Certain Symptoms Associated with Long COVID-19 Risk

Headache, sore throats, caught, fever, and malaise are the most common symptoms associated with COVID-19, but its also more symptoms like hair loss, anosmia, diarrhea, abdominal pain and loss of the taste.

Which symptoms are associated with Long-Term COVID-19?

The people who had sore throats, headaches, and hair loss soon after testing positive for COVID-19 may be more likely to have prolonged symptoms weeks and months later, according to a recent study

Eileen Crimmins , PhD and a demographer at the University of Southern California’s Leonard Davis School of Gerontology ,and colleagues analyzed data from the Understanding Coronavirus in America survey, which followed nearly 8000 people bi-weekly from March 2020 to March 2021. They focused on 308 nonhospitalized COVID-19 patients who were interviewed 1 month before their infection, around the time of infection, and 12 weeks after infection.

About 23% of the survey participants were still experiencing symptoms that lasted for more than 12 weeks, which the researchers considered as having long COVID. The most common persistent symptoms were headache (22%), runny or stuffy nose (19%), abdominal discomfort (18%), fatigue (17%), and diarrhea (13%).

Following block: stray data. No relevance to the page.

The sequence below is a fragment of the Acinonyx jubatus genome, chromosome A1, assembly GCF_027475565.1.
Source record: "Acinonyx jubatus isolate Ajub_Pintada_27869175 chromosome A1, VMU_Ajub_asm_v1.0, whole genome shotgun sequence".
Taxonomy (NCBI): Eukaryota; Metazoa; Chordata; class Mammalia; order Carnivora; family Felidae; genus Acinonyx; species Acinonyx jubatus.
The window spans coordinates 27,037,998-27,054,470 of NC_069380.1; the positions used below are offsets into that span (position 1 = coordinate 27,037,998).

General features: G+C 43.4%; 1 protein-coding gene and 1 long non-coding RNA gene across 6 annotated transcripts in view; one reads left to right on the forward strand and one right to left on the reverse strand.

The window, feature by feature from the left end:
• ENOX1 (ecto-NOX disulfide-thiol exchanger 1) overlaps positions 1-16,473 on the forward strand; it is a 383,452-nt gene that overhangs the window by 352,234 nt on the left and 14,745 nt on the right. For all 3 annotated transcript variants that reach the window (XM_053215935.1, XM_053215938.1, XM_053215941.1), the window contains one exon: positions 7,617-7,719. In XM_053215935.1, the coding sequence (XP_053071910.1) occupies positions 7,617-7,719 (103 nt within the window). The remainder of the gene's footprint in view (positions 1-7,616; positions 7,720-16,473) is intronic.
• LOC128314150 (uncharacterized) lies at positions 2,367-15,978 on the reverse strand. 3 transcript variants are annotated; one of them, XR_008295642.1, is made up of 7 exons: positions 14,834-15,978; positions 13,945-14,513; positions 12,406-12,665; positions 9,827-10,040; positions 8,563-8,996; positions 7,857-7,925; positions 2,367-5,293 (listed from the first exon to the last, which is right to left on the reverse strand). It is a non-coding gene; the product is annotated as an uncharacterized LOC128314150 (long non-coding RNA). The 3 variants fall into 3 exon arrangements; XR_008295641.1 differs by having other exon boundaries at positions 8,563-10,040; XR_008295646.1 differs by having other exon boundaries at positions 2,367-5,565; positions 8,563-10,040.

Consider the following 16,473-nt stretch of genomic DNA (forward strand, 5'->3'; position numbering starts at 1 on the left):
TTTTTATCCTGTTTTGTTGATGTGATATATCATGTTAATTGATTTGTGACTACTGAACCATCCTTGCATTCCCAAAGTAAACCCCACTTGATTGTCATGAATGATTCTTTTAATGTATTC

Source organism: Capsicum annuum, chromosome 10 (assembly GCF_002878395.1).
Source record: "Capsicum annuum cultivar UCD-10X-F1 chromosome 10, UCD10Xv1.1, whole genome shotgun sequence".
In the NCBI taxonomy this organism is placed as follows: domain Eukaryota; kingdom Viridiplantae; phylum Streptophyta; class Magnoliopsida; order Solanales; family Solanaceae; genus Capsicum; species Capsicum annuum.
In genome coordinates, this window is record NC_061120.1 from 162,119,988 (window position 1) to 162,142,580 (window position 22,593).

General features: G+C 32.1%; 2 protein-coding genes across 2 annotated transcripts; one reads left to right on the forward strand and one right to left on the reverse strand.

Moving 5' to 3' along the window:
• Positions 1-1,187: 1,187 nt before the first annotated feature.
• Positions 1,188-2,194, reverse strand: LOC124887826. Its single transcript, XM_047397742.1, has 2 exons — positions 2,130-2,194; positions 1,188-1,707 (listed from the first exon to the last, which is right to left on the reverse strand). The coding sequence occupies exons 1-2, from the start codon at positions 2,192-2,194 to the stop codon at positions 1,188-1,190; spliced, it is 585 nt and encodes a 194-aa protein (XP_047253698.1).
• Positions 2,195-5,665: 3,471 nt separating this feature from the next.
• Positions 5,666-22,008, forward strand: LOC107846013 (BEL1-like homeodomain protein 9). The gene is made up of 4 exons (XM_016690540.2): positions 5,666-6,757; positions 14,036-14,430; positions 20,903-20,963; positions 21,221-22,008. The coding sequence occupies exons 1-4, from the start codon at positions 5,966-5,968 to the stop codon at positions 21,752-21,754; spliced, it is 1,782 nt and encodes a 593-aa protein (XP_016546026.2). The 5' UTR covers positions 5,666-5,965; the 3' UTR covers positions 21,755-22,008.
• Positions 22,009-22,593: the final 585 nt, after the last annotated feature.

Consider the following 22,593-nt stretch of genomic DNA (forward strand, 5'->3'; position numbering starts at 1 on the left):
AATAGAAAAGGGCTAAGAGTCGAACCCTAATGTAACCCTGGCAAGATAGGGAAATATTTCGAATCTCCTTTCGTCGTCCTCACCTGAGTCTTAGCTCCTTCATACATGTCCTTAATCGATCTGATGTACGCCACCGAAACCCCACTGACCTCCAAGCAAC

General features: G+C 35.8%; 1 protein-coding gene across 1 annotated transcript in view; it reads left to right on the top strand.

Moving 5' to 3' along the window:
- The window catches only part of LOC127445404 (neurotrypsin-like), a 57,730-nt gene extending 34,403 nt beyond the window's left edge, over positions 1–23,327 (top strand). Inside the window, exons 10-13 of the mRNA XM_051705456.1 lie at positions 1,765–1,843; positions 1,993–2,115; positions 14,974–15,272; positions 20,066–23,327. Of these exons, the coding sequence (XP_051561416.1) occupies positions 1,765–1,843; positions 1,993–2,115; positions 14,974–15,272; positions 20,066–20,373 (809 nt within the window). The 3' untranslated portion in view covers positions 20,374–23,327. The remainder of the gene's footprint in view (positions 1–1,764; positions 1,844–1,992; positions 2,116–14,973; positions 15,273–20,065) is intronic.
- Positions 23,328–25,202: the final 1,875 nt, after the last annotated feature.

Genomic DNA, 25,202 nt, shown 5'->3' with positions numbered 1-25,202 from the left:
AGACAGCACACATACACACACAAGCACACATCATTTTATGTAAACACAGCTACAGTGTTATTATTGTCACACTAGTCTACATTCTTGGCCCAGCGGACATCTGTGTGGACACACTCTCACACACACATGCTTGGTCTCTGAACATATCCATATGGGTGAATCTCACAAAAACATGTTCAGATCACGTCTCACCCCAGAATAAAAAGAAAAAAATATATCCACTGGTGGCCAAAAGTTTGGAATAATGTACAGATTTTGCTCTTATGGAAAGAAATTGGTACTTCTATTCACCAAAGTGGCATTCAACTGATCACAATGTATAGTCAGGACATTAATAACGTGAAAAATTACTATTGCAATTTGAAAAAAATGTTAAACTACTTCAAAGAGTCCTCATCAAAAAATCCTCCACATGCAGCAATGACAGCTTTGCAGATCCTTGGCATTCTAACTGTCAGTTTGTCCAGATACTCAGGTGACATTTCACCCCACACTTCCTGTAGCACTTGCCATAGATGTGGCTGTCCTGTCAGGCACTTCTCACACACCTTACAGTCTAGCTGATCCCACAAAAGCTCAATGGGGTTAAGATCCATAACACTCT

Long COVID was nearly seven times more likely among COVID-19 patients who experienced hair loss and about three times more likely among those who reported headaches and sore throats.

Also a long term COVID-19 was seen more than five times as common among people with obesity. However, the researchers said there was a lack of evidence that long COVID risk was related to age, gender, race and ethnicity, smoking status, or other chronic conditions such as diabetes or asthma. Previous studies have indicated that these factors could play a role in long COVID risks.

The data in the study doesn’t include information about vaccines and  major virus variants such as Delta or Omicron. So that will be important to see in the next studies about this topic. Right now, the definition varies wildly across studies, leading to a big range in prevalence estimates


Qiao Wu, Jennifer A. Ailshire & Eileen M. Crimmins (July 8, 2022). Long COVID and symptom trajectory in a representative sample of Americans in the first year of the pandemic. Science reports Nature. Retrieved from: https://www.nature.com/articles/s41598-022-15727-0 


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